Sunday, May 31, 2009

The Nature of Religious Authority

One thing about liberals: since their ideology demands that all existing institutions must come tumbling down, you never know where they're going to hit you. Or when. Or with what. Twenty, even fifteen years ago, if anyone had suggested that societal tolerance of homosexuality would lead to its glorification, which would lead to a demand that we change the definition of marriage to allow man to marry man, or woman to marry woman, he would have been laughed at and his suggestion ridiculed.

That was then, this is now.

One of my personal sins, by the way, is a love of controversy. It's fine to score points for God. But if you keep hammering at them over and over, scolding those who disagree with your position, it is appropriate to ask who you are really trying to glorify, yourself or God? The Bible warns against getting into harangues and debates, because someone who does not believe the Bible is not going to be convinced by argument. The Holy Spirit has to do that bit of heavy lifting. The best thing we can probably do for someone who does not see the truth is to pray for him. And a prayer that we get right with the scriptures, rather than expecting the scriptures to get right with us, is as appropriate for the Bible-believer as it is for the Bible-critic.

But does that mean we should never defend the Bible as the authority? We probably should not gird for battle as often as we think necessary. But in times like these, where up is down, white is black, and freedom is slavery, it's hard to believe we should always keep silent.

I got into some arguments recently at the following URL:

The devil didn't make me do it: I'm perfectly capable of getting into mischief all on my own. Pajamas Media is one of my favorite web sites for news and opinion from a libertarian-conservative perspective -- heavy on the libertarianism. Lots of libertarians dislike Christians as much or more than they dislike liberals -- a fact that winds up getting a lot of liberals elected. Quite a few posts in the comments are mine. Some of them, I think, are correct and well-reasoned. Not very many of them were written, however, in the spirit of strictly serving God's purposes. Some of my own crept in, somehow.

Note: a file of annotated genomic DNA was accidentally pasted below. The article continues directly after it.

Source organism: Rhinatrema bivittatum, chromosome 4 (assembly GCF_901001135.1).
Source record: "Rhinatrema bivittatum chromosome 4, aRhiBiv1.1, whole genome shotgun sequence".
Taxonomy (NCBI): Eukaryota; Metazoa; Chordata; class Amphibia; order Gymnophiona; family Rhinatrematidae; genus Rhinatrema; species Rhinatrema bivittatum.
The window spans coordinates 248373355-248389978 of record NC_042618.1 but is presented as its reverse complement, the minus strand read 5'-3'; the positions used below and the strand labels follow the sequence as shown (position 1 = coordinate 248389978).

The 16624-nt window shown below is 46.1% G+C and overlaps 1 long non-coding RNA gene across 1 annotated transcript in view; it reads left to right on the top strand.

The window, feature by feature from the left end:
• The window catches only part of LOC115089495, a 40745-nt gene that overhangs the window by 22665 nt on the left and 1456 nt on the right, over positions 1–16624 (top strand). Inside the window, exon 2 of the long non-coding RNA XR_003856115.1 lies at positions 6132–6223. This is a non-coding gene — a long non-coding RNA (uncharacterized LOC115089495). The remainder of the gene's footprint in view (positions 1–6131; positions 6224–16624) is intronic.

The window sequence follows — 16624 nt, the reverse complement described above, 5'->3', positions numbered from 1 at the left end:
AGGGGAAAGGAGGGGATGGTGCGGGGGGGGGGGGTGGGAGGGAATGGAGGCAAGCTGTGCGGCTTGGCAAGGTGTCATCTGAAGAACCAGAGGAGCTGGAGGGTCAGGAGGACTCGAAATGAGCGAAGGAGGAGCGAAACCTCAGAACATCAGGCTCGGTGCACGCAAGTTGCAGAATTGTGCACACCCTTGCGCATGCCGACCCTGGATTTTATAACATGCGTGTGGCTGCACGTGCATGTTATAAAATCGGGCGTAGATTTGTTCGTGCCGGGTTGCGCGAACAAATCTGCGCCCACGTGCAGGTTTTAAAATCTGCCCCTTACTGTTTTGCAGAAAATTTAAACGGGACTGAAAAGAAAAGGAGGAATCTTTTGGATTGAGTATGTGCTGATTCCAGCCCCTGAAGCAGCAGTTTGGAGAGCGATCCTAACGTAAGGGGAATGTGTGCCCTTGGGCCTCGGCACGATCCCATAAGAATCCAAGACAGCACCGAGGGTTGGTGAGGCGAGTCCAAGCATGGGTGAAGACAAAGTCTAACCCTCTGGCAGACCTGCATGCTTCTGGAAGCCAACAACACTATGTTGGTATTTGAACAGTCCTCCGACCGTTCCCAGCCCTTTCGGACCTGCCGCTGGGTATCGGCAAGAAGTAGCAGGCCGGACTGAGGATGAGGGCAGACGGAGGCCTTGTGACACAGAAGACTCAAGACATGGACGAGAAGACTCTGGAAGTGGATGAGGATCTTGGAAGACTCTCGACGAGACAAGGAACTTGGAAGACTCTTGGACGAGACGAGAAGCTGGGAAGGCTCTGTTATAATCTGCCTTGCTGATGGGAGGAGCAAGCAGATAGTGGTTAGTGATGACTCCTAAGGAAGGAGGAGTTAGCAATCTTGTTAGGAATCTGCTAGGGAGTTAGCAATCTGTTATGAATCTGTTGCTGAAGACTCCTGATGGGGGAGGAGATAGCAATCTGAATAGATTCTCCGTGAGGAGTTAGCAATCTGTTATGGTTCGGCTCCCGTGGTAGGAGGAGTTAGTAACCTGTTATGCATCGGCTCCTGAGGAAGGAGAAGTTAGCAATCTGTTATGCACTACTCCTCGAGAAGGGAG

Objections to my arguments appear to have come in two basic forms:

1. "Your religious views shouldn't determine policy."
2. "Your religious views are wrong-headed even from a religious standpoint."

Regarding the first objection, it's safe to say that the liberal gambit has worked: somehow, bringing one's religious convictions to the voting booth has been discredited -- it's only a matter of time until it's outlawed. But even the non-religious bring morality into the public sphere. In politics, all voters bring their own values to the issues at hand and vote their conscience -- but if your conscience has arrived at certain positions because of your religion, somehow they are less valid than if someone simply made up his values all on his own. It doesn't make much logical sense, but there it is. I have to waste time explaining that, e.g., when someone calls me a "bigot" for opposing gay marriage, that he too is invoking a particular set of moral values as authoritative -- and if he can be a moralist, why can't I? By what set of standards do we define "bigot", and what kind of authority do those standards carry? At least my cards are showing: the Bible is my authority, and even when I get it wrong, it's still my job to get it right; at least the Bible represents something much bigger than me. But who, exactly, wrote the standards stating that opposition to gay marriage is bigotry? God? Or just some blowhard, like me, who's spouting off on a blog? The Bible has been around for thousands of years; blowhard opinions, including my own, tend to be more ephemeral, like Styrofoam peanuts in a hurricane.

Regarding the second objection, there's probably a more plausible ring to it: it is not hard to believe that I have misunderstood or misinterpreted any given Biblical passage. I can't even get my wife's shopping list right. To say that the Bible portrays an objective truth is one thing; to say that one's interpretation of the Bible explains the objective truth perfectly is something else -- namely, a tremendous leap.